A bit difficult to see but a parade of the King of Sweden's
guards as they went to change places with those who had
been guarding that week. 

One of the females - lovely coloured coat

Clown the father of the boys, getting a bit old now and
in grand retirement as there is now a new boy on the block.



6 comments:

  1. Phew indeed! I feel tired already! Enjoy!

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  2. Lol, the sunshine has been good and we are still on a roll, so hopefully things are getting sorted in preparation for the alpacas

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  3. you have made me very nostalgic for Sweden, Stockholm is truly beautiful.
    So you didn't miss me.....good. I would hate to think of you pining!

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  4. Stockholm reminded us of Copenhagen where we lived for three years and it made us quite nostalgic too.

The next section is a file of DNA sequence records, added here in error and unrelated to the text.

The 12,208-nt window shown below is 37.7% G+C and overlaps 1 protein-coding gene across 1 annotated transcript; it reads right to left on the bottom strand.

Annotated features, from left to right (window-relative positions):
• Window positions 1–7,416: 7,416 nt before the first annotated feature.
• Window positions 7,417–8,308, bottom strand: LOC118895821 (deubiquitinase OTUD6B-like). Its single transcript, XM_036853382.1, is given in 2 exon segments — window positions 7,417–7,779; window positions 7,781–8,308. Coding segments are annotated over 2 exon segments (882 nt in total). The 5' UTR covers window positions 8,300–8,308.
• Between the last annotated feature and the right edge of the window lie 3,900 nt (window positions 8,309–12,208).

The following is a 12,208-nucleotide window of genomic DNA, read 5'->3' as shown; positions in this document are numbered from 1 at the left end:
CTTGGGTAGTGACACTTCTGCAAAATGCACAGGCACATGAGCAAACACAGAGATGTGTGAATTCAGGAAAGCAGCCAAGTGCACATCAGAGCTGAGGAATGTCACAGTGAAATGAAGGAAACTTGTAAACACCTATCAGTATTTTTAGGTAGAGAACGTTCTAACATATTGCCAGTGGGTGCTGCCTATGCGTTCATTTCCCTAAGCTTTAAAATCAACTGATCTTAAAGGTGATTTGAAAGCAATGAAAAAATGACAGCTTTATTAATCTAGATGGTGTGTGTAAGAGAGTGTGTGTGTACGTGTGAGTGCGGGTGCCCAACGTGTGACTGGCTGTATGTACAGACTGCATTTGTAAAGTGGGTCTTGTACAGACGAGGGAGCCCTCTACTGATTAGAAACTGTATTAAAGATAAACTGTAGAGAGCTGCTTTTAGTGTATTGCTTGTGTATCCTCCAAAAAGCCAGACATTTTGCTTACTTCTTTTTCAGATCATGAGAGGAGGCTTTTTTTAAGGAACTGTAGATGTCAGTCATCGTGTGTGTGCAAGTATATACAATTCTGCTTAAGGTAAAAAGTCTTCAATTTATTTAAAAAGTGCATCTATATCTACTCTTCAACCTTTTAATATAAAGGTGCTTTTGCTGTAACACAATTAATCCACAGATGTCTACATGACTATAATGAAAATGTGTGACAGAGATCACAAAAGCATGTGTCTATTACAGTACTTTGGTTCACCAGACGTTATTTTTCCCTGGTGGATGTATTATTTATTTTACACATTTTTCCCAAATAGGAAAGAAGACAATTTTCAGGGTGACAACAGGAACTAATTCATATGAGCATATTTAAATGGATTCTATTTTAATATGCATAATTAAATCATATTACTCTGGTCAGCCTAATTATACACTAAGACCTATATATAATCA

I hope you enjoyed your time away

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  5. I had a wonderful time in London with my daughter, thanks...a full day in hospital didn't spoil my fun...it will be a great tale to tell the grand children when I get them!!!

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  6. and Stockholm is beautiful, I spend a few days there when I visit my brother. I have never been to Copenhagen, (except the airport) and would love to go there.